April Fool's Day is traditionally a day
on which we all poke a bit of harmless
fun at each other. But in the current
global climate, it is worth reflecting
on the history of April Fool's and on
what we can learn from it.
The tradition is believed to have started
in France a little over 400 years ago,
when the new Gregorian calendar was adopted.
This calendar shifted the celebration
of New Year's Day from the first of April
to the first of January.
Of course, it took a long time for this
message to be communicated to the population.
Inevitably, there were also individuals
and groups who objected to the change
and refused to get in line. For many years
afterwards, people were still celebrating
New Year in April - people stuck in an
old, outmoded world and failing to move
with the times. The original "April
What better contemporary examples of
April fools are there, then, than those
who don't acknowledge that the age of
fossil fuels - coal, oil and gas - should
come to an end because of global conflict,
air pollution and climate change concerns?
In focusing on climate change, for most
nations, the move to clean, renewable
sources of energy is seen as an opportunity,
creating jobs and securing a non-fossil-based
energy supply. If Australia makes the
right decisions now, we could become the
renewable energy powerhouse for the Asia-Pacific
Unfortunately, Prime Minister John Howard
is leading a government of fossil fools.
Time and again they have shown their contempt
for those already suffering from the impacts
of climate change by continuing massive
subsidies for fossil fuels but making
only token gestures of support for renewable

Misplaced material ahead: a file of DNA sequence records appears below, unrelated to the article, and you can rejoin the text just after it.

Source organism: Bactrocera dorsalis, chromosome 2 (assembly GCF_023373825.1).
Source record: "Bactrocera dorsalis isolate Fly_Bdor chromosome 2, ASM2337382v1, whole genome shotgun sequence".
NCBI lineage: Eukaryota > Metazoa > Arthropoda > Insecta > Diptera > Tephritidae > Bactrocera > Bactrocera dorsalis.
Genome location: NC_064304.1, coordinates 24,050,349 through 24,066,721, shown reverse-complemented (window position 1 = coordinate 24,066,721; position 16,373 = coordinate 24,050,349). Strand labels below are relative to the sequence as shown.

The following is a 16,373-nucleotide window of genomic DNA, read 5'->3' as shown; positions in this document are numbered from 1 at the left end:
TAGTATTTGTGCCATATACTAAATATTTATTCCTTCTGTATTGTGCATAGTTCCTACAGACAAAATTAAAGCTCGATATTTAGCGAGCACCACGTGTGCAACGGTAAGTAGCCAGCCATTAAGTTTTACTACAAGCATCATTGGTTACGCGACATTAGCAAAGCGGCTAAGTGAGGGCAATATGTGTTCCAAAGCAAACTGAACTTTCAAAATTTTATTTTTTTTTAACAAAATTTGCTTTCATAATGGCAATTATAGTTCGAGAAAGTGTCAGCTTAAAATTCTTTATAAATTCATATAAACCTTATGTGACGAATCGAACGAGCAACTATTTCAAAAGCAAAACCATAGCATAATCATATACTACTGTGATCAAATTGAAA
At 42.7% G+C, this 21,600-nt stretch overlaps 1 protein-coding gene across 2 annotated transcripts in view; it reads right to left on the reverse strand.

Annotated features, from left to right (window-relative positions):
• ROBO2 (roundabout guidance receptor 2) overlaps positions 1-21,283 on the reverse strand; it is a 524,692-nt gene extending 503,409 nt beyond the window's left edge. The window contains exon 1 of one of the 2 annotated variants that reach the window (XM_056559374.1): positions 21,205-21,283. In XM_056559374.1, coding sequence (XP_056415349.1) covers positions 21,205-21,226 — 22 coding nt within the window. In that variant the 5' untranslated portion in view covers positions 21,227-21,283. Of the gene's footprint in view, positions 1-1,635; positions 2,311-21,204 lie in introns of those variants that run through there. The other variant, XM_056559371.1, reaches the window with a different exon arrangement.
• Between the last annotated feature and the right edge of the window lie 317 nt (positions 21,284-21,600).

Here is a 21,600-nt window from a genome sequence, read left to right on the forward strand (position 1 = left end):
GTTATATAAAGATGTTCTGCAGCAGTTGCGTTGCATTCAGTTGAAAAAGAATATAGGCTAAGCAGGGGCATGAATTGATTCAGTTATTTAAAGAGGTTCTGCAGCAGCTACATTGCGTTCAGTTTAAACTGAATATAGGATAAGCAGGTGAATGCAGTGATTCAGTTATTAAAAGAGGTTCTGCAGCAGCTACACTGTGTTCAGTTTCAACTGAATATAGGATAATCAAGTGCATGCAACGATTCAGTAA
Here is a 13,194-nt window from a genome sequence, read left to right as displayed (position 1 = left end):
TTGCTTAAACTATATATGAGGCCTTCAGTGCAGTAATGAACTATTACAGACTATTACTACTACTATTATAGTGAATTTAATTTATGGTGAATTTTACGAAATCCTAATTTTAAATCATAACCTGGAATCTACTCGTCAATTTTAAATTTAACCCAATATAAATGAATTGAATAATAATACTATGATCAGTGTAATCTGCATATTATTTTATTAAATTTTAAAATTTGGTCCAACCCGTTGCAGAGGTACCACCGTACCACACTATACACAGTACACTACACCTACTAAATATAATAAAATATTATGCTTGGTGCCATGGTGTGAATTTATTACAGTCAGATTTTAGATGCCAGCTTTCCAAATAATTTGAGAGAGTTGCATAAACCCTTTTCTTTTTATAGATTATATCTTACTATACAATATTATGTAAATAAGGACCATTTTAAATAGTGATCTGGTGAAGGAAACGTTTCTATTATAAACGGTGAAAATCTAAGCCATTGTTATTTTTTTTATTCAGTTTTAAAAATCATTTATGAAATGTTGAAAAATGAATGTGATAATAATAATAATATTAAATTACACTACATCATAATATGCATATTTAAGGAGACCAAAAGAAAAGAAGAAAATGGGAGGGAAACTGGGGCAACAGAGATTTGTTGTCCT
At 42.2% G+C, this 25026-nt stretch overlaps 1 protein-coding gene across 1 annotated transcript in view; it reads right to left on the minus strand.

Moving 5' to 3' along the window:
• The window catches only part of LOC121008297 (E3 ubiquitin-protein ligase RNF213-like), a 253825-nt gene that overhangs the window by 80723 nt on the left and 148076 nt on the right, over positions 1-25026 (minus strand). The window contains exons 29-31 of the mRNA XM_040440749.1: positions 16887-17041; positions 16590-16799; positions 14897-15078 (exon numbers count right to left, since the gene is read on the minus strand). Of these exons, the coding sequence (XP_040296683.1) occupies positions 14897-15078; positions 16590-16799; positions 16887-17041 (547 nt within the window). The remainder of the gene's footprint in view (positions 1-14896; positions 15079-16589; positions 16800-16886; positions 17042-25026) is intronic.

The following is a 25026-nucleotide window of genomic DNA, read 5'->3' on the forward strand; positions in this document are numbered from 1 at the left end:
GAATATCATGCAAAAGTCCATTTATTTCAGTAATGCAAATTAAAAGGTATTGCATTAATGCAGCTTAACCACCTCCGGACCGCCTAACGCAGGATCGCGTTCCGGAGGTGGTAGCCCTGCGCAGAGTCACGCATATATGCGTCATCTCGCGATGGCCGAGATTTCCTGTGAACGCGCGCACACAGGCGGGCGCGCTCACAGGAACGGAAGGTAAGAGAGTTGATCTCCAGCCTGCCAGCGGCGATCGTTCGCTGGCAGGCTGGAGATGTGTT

Recently, they ceased funding the Co-operative
Research Centre for Renewable Energy.
They have capped the rebate program for
the domestic purchase of solar panels
and have not committed to extending it
in the coming Federal Budget. And their
mandatory renewable energy target (known
as MRET), already lagging behind the world
at only 2 per cent, is facing an uphill
battle to be increased.
The MRET commenced two years ago and
has already made a small but significant
impact, stimulating the growth of the
renewable energy industry in Australia.
However, it has since been overtaken by
larger and better-designed targets around
the world - for example, 10 per cent in
the UK, 20 per cent in Denmark and California
and even 7.5 per cent in Texas!
One of the undisputed leaders in the
development of renewable energy is Germany.
But they haven't reached the position
they are in by luck or by accident - they
planned it well with a package of supportive
Watch Institute has noted that at
the beginning of the 1990s Germany had
virtually no renewable energy industry
and few ever thought of Germany becoming
a world leader in this area. Yet in only
a decade, and with a fraction of the resource
potential of Australia, Germany has been
transformed into a renewable energy giant
responsible for creating a multi-billion
dollar industry and tens of thousands
This evolution provides useful lessons
for Australia, demonstrating the need
for governments to create a supportive
framework for companies to invest in new
renewable energy developments.
Even the US, which along with Australia
has the most backward position on climate
change, is the third largest solar producer
in the world and produces moer than 45
times the wind power that Australia does,
largely because of state-based policies.
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